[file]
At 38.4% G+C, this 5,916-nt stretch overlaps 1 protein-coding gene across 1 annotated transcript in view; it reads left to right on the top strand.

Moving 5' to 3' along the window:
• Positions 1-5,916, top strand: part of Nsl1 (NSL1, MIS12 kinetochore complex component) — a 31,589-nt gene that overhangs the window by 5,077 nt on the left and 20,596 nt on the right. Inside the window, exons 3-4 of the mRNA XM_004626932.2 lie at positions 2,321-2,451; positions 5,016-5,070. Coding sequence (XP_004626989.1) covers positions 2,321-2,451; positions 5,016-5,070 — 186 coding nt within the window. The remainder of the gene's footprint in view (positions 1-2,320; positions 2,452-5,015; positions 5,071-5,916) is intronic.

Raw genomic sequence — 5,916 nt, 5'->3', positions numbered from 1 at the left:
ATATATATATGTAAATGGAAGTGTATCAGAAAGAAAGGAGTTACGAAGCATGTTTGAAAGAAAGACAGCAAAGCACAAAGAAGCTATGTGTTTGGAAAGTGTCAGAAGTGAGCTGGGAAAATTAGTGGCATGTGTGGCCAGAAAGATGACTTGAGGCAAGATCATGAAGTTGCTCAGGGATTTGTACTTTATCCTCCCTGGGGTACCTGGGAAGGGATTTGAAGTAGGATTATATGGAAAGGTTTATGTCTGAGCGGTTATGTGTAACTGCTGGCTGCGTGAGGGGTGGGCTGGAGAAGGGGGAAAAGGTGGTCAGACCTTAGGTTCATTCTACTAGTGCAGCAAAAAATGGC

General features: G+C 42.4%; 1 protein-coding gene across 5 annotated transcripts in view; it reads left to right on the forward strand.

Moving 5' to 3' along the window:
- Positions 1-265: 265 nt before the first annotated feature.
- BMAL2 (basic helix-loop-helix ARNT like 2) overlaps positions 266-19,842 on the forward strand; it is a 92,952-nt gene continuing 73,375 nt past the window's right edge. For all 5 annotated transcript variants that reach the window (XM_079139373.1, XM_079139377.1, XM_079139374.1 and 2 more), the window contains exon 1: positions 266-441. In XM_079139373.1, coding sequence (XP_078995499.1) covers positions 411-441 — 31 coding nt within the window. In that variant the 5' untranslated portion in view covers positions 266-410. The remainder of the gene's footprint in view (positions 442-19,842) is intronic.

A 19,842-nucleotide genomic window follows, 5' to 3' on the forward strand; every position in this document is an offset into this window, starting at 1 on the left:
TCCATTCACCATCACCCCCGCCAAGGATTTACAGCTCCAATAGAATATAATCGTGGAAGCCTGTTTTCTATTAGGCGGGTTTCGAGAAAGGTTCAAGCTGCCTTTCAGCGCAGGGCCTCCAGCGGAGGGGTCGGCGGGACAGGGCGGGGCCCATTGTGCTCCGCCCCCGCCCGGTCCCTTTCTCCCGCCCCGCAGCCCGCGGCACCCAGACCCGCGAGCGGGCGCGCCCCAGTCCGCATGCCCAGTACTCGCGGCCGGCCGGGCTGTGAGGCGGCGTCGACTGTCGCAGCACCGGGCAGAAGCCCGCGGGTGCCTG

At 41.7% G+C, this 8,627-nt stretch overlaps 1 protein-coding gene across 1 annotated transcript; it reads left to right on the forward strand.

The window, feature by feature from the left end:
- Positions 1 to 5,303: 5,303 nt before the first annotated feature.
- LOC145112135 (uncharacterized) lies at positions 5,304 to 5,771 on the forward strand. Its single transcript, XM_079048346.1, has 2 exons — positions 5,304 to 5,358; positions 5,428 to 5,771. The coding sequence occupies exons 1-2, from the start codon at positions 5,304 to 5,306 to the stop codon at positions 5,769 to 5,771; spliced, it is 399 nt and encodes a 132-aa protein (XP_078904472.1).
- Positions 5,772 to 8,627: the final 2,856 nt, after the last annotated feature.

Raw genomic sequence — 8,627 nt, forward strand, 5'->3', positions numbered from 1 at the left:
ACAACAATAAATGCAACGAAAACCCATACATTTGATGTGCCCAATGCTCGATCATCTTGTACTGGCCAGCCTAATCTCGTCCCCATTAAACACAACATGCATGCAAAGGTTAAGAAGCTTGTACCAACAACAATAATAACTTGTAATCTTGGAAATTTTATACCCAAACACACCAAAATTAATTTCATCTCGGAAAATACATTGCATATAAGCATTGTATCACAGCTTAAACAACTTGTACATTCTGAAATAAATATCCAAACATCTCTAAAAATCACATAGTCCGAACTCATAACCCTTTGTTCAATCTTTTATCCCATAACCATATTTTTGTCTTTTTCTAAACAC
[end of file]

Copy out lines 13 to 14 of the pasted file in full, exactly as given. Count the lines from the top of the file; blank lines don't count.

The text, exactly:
The window, feature by feature from the left end:
- Positions 1 to 5,303: 5,303 nt before the first annotated feature.